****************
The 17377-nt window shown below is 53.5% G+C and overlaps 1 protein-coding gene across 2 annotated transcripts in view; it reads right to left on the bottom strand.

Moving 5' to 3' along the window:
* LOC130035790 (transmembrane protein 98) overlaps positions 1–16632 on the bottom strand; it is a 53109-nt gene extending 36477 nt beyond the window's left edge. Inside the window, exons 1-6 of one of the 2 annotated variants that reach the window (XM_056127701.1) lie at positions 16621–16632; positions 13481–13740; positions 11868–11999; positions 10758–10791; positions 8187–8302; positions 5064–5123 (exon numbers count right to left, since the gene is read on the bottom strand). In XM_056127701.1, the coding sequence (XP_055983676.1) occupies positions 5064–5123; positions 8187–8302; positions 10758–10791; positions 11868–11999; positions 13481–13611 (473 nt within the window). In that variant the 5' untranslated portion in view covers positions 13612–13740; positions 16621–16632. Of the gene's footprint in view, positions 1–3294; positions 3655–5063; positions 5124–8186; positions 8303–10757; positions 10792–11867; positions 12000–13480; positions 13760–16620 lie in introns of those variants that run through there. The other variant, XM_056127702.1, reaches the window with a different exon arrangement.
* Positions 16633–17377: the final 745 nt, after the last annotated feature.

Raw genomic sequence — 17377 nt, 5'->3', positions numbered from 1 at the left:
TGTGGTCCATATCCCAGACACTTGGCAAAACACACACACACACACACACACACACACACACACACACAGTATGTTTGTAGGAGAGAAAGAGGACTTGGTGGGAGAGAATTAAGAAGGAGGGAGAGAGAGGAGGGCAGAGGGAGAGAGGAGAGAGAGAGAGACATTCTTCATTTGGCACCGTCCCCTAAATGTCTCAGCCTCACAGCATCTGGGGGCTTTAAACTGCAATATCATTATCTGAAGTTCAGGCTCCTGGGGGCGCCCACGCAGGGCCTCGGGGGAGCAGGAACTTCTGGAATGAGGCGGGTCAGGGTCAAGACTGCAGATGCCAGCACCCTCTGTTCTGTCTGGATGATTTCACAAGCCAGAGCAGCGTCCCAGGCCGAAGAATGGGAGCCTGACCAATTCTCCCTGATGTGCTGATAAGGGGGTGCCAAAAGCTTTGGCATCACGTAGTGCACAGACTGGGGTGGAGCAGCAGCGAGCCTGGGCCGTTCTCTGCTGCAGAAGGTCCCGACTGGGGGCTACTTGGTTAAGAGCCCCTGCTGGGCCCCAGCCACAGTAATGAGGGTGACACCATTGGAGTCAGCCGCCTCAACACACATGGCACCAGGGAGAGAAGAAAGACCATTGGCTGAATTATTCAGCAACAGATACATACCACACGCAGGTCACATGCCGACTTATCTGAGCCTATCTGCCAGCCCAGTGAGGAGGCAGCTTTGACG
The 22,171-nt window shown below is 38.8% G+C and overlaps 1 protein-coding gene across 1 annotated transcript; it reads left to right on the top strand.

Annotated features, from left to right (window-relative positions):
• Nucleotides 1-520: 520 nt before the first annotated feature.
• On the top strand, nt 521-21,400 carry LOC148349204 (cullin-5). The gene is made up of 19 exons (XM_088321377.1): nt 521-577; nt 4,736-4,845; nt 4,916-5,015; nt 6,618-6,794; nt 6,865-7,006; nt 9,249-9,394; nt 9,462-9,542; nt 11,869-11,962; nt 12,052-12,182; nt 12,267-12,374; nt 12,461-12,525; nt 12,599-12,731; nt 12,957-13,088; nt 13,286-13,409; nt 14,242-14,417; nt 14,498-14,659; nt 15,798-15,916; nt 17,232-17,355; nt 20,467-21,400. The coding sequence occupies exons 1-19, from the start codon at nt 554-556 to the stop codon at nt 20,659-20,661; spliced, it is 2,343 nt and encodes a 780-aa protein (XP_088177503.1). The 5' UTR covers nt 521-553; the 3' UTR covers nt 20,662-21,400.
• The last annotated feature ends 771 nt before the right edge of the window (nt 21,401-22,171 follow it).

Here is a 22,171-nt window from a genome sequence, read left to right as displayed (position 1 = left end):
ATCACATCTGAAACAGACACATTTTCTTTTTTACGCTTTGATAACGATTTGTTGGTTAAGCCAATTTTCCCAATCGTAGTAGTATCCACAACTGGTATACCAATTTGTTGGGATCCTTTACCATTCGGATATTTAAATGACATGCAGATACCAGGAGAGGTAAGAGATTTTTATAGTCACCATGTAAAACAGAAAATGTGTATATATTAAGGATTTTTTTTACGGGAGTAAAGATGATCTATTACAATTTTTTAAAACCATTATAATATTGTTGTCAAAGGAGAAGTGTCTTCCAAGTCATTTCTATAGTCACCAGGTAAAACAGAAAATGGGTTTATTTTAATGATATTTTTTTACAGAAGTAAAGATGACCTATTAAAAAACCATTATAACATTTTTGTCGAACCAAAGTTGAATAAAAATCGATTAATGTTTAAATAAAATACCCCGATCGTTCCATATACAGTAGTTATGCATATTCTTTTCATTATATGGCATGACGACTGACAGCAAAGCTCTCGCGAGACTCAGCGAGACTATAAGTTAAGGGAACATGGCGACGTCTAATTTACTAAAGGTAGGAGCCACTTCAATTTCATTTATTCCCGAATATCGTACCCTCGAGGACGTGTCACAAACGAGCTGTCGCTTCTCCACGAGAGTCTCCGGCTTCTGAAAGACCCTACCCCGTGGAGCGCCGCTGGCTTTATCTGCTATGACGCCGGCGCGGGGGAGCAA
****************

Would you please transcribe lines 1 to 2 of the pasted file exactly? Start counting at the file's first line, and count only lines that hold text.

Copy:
The 17377-nt window shown below is 53.5% G+C and overlaps 1 protein-coding gene across 2 annotated transcripts in view; it reads right to left on the bottom strand.

Moving 5' to 3' along the window: